The ubiquitous flatscreens are a depressing epidemic that I believe is ruining what little post-cell-phone public space we still have. Are restaurants subjecting us to TV because customers are asking for it, or are customers asking for it because they’re now used to TV in restaurants, or are struggling restaurants just freaked out by the quiet and stillness of what was once called atmosphere?

I tried to answer these questions and more in my article “Real People, Real Places,” published with I hope you’ll read it and give me your feedback on how to speak back to the restaurant and hospitality industry about keeping our places — and ourselves — conversational, atmospheric and real.

Defending the Cathedral Mind

“Boys and girls, can you tell me what reverence means?”

I can’t remember the name of the deacon’s wife who taught the bible class for the 4-to-6-year-olds, but she was a very nice lady who smelled like unbaked pie crust.  She also enjoyed doubling herself over in her child-sized chair and addressing us as though doing a poor imitation of a severely mentally retarded person.

I raised my hand.  I was always raising my hand.

“Um, reverence?  Means that you, um, be quiet?  Because Jesus is there?”

Her face mimed orgasmic revelation.  “Yes!” she mouthed.  “It means we be quiet, because Jesus is there!”

Even as I was learning to spout the rote answers I knew adults wanted to hear, I was lost in confusion and “backsliding” (the church term for engaging in normal critical thought) into the firy furnaces of dark doubt.

For one thing, if we were supposed to be quiet in the church because Jesus was there, but we were also being told that Jesus was everywhere, wouldn’t that mean we were supposed to be quiet and reverent everywhere?  How could school be taught?

More pressingly, would I be sent to hell for watching the Monkees do“Last Train to Clarksville” with the sound up?

These things went through my brain, but I couldn’t articulate them to myself.  People in my world didn’t voice such thoughts, which made the thoughts seem to emerge from some horrible shadow side of me.  I decided in the end I had better be reverent because, well, Satan sounded like a pretty scary guy; hell had been so vividly and repeatedly described to me that I could imagine it much more easily than, say, our nation’s capital; and I wanted the grown-ups to love me.

So I was reverent in the house of God, not really getting what the big deal was, but hoping I would at some point in the future.

Flash forward to 2002 and the dark, delicate months in which we were all still reeling from 9/11.  A shock-jock station in New York broadcast a couple having sex in St. Patrick’s Cathedral, and the resulting public outrage did not just come from the usual musty corners of old ladies and Moral Majority firebrands.  People who regularly tuned in for their daily dose of fart jokes and political incorrectness were switching off their radios for good.

Suddenly, in the wake of incredible violence, chaos, and grief, reverence in the house of God was no longer a throwback to empty authoritarianism.  New Yorkers had memorialized friends, spouses, co-workers, sons, and daughters in special buildings that were meant to invoke the sense of another world, of awe and mystery, a sense that even if we didn’t understand everything that was going on in our lives, there was still some great (if often cruel) design at work.

Modern people have an uneasy relationship with reverence.  Holding certain things sacred, or believing certain physical places are special, are seen as signs of intellectual weakness.  It’s clear why.

Despite the supposed free-thinking amorality of the age, plenty of us are still introduced to reverence via some “because I said so” apparatus such as the church.  Once you grow up and spot The Man Behind the Curtain, you see reverence as just another crowd control tactic to keep you scared and unquestioning.

Those of us raised nonreligiously are introduced to reverence, if at all, via images of square, pious 1950s types kneeling and praying in cheesy clip art.  The modern, free-willed person pays no heed to such primitive ideas as honoring a set-aside space in which he or she has to – gets to – relinquish control over self-importance and authoring one’s fate.  This may explain why contemporary church architects create places of worship about as otherworldly and awe-inspiring as an In-N-Out Burger parking lot.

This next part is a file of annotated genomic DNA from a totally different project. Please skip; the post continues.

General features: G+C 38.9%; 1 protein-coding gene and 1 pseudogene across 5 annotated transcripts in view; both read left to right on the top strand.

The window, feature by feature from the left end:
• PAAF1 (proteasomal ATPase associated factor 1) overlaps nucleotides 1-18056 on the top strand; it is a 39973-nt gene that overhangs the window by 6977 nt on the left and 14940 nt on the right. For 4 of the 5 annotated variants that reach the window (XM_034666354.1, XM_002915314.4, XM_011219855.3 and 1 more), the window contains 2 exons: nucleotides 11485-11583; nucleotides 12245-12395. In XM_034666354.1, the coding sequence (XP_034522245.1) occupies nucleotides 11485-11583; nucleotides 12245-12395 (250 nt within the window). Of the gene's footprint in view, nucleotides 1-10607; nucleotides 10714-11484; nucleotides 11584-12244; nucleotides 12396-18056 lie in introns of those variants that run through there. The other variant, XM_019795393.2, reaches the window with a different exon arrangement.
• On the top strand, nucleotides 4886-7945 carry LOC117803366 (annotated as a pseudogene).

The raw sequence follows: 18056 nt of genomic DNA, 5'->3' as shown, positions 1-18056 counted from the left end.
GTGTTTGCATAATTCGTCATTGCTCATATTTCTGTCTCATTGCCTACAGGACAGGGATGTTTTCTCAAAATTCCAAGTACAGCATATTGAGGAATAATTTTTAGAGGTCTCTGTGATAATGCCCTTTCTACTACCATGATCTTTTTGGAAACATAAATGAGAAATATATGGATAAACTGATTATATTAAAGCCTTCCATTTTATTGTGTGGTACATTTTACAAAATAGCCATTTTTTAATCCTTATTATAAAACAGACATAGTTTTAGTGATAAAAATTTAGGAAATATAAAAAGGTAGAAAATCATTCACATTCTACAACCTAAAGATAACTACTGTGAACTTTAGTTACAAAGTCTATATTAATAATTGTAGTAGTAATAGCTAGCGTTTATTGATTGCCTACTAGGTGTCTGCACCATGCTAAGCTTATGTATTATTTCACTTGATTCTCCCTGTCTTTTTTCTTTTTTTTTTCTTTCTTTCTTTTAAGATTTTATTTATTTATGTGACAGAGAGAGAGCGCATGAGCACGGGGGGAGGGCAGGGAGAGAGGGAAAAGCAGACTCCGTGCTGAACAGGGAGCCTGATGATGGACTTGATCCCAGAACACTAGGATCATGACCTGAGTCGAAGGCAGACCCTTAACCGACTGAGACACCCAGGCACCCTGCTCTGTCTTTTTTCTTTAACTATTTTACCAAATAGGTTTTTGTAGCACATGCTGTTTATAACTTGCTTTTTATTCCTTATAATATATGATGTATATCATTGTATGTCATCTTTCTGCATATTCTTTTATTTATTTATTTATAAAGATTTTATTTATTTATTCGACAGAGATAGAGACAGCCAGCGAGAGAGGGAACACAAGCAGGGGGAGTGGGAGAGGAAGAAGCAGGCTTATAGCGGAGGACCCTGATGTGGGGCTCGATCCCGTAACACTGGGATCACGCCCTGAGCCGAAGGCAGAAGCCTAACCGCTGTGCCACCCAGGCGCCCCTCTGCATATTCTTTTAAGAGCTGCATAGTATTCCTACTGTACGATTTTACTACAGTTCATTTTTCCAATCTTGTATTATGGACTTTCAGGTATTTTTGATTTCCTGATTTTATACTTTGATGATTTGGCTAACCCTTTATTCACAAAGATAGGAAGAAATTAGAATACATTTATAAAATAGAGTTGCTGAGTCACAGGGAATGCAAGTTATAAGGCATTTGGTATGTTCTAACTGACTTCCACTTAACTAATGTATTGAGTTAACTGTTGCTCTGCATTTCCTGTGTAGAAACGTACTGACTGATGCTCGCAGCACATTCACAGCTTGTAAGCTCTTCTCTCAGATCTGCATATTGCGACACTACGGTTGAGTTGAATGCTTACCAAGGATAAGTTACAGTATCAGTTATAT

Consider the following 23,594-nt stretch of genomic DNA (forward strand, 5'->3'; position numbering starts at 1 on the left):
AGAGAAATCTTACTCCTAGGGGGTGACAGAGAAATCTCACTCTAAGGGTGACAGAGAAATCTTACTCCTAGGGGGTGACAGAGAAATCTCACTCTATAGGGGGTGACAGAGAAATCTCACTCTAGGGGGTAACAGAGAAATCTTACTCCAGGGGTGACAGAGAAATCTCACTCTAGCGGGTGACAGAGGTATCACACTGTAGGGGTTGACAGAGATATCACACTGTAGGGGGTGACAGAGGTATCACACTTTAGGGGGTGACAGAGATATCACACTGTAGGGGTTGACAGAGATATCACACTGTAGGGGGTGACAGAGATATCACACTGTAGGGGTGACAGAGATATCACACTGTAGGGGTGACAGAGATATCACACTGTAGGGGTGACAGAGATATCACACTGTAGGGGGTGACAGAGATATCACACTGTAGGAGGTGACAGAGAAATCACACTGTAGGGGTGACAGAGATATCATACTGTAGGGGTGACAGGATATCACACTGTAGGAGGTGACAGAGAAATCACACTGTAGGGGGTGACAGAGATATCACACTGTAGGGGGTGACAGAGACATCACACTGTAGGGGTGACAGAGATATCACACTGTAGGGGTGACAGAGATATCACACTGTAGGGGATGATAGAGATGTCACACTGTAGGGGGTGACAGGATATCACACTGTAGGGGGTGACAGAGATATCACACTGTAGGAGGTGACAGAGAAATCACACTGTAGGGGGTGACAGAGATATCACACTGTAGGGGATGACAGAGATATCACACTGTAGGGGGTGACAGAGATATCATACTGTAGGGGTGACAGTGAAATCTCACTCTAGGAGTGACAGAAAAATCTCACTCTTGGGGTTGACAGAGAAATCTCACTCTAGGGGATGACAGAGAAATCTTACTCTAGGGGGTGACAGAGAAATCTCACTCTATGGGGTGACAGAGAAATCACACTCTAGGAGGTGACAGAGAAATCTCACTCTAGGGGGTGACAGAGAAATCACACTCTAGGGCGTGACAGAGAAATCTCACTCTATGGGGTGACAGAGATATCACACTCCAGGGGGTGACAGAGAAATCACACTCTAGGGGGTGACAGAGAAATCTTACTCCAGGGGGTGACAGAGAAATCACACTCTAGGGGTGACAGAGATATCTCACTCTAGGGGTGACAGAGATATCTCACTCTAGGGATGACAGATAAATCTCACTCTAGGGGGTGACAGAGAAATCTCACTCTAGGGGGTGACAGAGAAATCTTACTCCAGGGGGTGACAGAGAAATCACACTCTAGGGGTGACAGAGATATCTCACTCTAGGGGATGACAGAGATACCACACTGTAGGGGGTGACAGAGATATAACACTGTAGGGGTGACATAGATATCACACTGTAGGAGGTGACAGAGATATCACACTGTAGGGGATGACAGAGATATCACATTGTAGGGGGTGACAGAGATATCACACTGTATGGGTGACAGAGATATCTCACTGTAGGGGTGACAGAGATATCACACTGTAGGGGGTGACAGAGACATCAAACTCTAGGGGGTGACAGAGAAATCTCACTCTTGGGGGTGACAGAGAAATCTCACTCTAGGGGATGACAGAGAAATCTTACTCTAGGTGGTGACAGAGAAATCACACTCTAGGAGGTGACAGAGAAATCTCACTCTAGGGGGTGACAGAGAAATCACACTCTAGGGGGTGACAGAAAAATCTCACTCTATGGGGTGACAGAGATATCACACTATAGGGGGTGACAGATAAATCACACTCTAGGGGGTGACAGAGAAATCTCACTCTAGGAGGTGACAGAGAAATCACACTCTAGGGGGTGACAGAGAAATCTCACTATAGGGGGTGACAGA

“Irreverent” is now synonymous with I-shouldn’t-be-laughing-at-this hilarity.  If a cringy-funny film like Borat is irreverent, then its polar opposite must be humorless misery, right?  (And I say that as a fan of Borat.)

The last time I really needed some peace, quiet, and change of perspective, I got off the 5 Fulton bus line at St. Ignatius Cathedral on Fulton Street here in San Francisco.  (By the way, I don’t recommend this mid-day during the week, when the maintenance crew is doing their thing.  If you think hammers, power drills, and shouting workmen are annoying in your ’hood on Sunday morning, try them in a vaulted stone airplane hangar designed to echo straight up to Jesus, Joseph, and Mary.)

But maintenance racket is small potatoes compared to what happened last time.  Just as I was reaching a quiet sense of comfort about my problems, candles flickering all around me, the side doors banged open and a chirpy admissions volunteer from the University of San Francisco (the Jesuit school whose cathedral it is) trundled a band of about 20 prospective students through the place.

As the volunteer swung her index fingers around like an air traffic controller, yellingly explaining this grotto and that chapel and this altar and that station of the cross, five students were having phone conversations, five more were checking texts or surfing the web, two had iPods, five were having surly exchanges with their parents (who themselves were multitasking, conducting a few important, gum-snapping phone calls whilst in the House of God) and about two were actually listening to the tour and deeply impressed with the place.

By the time this pageant of oblivion had crossed through to the other side and was proceeding on to the library across the quad, I felt like a child whose sandcastle had been trashed by the big kids.  Was I the only dupe left in the world who noticed that a cathedral is meant to shut you the fuck up?

After the irritation of the event had died down I ended up feeling sorry for those kids.  What would they do when one more barf-o-rama kegger party somehow wasn’t enough to relieve the strain of their lives?  Reverence and contemplation wasn’t part of their repertoire; nobody had given it to them.  Young people generally are not reverent (that’s why we love them), but that doesn’t mean they don’t need it every now and again.

If the grand heights and depths and kaleidoscopic colors of St. Ignatius weren’t enough to command it in them—or their parents—then what would be?

Whether you believe in God or not is beside the point.  If you lose the ability to receive messages from your surroundings, the quality of your life will be compromised.  Everywhere will be the same, because you will always be the same in it.